But the speed of the Taliban’s advance makes clear that this outcome was always inevitable. The enemy had no reason to negotiate and no reputation for restraint. The only question before President Biden was how many American troops should die before it happened. But if leaving now was the right decision for America, it is a catastrophe for the Afghan people whom we have betrayed.
The Afghans are forced back into living under religious tyranny, an existence made all the more painful by their brief experience with freedom. Now they see the light from the far end of a dark tunnel. The school doors will close for girls, and the boys will return to their religious studies. For them, the arc of the moral universe will bend backward and break.
It’s my old unit, First Battalion, Eighth Marines, that is sent in to secure the airport in Kabul. I am jealous. I would give anything to return right now, to give what last full measure remains.
Yes, what is happening is unbearably tragic, but is it Joe Biden’s fault as the media “analysts” keep telling us? How can Biden, after 6 months in office, suddenly be responsible for 20 years of failures? It just makes no sense.
Eric Levitz at New York Magazine: The Media Is Helping Hawks Win the War Over Biden’s Withdrawal. This piece is critical of Biden’s Afghanistan policy, but even more critical of those who fought to extend the war for two decades and now want it to continue.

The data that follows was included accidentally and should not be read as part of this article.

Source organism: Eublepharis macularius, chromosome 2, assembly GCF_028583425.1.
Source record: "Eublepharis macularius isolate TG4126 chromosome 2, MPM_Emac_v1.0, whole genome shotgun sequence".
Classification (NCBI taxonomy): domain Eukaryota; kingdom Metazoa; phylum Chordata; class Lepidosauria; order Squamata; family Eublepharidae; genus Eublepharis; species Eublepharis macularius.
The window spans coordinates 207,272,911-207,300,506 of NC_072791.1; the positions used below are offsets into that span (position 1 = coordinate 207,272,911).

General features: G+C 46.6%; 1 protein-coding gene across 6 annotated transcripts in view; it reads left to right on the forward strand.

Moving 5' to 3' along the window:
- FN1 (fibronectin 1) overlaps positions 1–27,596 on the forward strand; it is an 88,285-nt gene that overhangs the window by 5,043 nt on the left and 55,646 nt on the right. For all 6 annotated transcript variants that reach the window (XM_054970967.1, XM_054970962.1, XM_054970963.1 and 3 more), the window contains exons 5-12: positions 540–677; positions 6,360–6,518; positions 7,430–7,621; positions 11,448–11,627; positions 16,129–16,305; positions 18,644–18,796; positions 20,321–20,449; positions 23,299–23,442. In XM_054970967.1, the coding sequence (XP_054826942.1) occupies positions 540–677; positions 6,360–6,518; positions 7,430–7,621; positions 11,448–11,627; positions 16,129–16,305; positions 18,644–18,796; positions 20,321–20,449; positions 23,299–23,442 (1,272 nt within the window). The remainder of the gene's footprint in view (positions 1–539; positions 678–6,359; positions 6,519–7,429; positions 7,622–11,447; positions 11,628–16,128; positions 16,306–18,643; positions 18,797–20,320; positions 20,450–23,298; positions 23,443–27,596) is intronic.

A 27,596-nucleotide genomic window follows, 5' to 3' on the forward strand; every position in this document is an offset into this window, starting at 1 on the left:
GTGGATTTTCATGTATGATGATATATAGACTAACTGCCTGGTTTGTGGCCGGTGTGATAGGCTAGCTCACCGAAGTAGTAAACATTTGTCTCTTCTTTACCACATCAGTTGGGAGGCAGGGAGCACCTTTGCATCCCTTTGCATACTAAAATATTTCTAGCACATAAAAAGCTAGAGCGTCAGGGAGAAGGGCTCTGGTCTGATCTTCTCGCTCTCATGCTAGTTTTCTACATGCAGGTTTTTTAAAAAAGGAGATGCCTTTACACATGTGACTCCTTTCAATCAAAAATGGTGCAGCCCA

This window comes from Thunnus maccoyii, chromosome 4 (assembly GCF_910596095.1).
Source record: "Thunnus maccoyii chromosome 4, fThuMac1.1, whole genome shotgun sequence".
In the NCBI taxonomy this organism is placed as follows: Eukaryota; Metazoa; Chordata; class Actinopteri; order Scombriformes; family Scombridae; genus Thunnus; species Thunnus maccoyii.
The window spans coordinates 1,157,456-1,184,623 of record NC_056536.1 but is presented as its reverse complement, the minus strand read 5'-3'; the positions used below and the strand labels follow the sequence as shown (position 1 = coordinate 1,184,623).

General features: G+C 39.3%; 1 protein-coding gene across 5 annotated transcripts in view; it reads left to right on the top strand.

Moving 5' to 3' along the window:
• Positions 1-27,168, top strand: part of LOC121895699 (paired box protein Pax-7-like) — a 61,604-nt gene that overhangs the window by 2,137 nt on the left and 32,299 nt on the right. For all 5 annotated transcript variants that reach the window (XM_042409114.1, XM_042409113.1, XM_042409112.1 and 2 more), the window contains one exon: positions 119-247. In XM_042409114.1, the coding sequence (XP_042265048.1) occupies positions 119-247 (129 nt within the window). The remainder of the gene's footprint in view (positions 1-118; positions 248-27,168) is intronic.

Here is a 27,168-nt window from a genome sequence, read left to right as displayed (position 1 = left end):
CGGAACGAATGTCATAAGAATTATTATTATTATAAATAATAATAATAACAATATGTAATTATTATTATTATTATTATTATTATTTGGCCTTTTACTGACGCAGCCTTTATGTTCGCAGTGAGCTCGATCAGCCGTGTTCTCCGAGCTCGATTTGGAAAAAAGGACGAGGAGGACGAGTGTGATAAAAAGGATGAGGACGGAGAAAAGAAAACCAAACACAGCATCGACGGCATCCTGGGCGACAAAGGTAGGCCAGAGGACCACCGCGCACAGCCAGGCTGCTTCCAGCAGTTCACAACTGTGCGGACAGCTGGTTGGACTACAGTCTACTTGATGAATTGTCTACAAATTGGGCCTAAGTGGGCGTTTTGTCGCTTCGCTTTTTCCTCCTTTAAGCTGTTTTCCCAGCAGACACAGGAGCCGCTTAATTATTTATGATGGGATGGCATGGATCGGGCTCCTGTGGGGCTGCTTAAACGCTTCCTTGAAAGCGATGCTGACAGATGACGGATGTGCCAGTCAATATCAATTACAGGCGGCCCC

Biden’s failure of moral courage and contingency planning is this moment’s lesser scandal. The bigger one is the war that he is ending, which recent events have certified as an unmitigated disaster. Yet you might not know this from the many ostensibly objective news reports that have cast Biden’s troop withdrawal as the source of our nation’s “humiliation.”
‘Kochi’ by Afghani artist Azim Rawofi
The first 20 years of America’s occupation of Afghanistan cost, by one estimate, 241,000 lives (including 2,448 U.S. troops and 71,000 civilians) and more than $2 trillion. The Taliban’s swift triumph has made it clear just how little all those deaths and dollars bought. Anyone paying attention already knew that the U.S. had engineered a kleptocracy in Kabul. But Afghan president Ashraf Ghani’s decision to flee the country with $169 million in tow, even as his government was on the cusp of reaching a cease-fire agreement with the Taliban, made our client state’s depravity newly conspicuous.